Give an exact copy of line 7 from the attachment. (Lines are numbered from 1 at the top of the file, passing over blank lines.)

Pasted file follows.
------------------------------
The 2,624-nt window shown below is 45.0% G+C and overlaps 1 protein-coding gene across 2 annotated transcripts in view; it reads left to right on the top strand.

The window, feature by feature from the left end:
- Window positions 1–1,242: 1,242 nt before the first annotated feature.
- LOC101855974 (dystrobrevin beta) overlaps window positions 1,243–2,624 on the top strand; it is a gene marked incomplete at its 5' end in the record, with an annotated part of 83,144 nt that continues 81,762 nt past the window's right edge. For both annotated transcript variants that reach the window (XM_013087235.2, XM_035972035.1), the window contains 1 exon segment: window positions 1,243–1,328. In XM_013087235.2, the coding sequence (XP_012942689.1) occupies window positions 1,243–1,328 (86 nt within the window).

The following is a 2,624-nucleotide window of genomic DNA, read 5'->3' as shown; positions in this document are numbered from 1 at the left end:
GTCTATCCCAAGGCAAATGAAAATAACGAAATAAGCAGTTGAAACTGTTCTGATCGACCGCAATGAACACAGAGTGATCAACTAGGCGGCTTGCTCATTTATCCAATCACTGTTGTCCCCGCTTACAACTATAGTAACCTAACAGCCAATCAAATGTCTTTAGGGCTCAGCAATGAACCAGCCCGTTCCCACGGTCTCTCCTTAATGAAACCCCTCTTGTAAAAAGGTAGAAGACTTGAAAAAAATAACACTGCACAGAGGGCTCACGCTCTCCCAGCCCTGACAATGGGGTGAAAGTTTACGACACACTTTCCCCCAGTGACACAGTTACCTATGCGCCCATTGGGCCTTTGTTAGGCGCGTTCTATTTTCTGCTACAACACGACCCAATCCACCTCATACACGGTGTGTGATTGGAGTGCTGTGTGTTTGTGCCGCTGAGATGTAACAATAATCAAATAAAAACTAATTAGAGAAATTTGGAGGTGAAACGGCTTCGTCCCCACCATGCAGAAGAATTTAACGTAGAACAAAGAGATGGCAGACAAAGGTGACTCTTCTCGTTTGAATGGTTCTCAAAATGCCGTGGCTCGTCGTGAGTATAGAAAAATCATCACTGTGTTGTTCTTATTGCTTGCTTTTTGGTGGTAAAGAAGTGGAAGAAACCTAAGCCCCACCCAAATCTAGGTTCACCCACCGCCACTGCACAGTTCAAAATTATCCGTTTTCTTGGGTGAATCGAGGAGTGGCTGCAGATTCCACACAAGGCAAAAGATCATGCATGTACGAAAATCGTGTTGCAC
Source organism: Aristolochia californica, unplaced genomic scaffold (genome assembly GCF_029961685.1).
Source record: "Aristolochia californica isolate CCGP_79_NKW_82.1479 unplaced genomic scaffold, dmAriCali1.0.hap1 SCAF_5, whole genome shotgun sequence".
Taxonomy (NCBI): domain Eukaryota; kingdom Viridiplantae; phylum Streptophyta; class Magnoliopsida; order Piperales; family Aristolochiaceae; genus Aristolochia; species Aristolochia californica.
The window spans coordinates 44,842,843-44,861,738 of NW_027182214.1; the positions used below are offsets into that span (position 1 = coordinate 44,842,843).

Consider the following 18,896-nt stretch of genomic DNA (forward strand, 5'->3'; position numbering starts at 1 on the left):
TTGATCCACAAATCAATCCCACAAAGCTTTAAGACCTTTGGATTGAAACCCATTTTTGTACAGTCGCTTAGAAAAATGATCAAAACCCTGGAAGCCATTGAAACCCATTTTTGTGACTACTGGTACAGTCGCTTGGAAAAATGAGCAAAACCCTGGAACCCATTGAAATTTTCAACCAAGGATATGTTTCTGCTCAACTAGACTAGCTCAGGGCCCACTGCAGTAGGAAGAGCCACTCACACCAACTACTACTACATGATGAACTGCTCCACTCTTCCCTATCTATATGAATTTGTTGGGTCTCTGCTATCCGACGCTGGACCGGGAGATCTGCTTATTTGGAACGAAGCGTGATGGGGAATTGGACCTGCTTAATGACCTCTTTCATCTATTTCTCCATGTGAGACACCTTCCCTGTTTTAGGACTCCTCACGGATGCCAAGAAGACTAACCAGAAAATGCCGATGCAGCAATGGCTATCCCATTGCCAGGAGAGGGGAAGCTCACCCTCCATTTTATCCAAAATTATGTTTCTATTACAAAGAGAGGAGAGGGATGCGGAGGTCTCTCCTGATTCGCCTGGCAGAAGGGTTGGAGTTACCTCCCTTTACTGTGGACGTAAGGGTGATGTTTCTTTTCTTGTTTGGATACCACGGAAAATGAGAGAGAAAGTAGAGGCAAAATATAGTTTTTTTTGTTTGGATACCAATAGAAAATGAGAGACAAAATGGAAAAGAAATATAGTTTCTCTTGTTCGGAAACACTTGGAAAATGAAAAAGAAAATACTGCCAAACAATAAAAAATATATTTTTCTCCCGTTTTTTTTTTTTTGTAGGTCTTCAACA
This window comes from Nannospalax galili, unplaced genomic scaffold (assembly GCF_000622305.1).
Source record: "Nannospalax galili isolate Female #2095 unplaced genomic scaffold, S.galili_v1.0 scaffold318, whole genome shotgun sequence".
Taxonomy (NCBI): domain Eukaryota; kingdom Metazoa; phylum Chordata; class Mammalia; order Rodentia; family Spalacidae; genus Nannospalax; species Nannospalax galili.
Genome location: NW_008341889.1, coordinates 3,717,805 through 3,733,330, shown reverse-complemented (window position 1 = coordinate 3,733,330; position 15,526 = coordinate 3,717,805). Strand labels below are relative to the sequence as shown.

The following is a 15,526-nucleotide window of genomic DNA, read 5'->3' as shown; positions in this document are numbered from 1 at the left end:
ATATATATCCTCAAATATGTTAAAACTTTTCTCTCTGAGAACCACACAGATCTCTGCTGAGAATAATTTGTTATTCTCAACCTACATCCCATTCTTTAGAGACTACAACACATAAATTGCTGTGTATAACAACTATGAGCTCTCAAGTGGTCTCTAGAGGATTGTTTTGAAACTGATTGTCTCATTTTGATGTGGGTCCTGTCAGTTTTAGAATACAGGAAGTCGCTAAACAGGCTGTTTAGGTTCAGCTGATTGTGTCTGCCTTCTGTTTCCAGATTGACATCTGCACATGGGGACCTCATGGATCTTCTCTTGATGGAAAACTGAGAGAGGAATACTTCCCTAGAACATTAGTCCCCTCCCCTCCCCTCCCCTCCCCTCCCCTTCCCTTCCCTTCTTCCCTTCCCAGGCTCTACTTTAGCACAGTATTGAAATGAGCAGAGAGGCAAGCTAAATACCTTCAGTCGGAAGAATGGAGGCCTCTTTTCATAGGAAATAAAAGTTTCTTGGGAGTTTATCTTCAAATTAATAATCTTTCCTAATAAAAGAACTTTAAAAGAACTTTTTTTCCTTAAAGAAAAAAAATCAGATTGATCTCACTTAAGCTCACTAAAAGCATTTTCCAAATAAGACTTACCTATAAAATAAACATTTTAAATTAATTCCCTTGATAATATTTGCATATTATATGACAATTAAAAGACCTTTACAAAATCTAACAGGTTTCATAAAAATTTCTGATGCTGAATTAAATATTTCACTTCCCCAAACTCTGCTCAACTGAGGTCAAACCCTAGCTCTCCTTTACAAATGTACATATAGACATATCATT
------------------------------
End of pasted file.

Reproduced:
Source organism: Aristolochia californica, unplaced genomic scaffold (genome assembly GCF_029961685.1).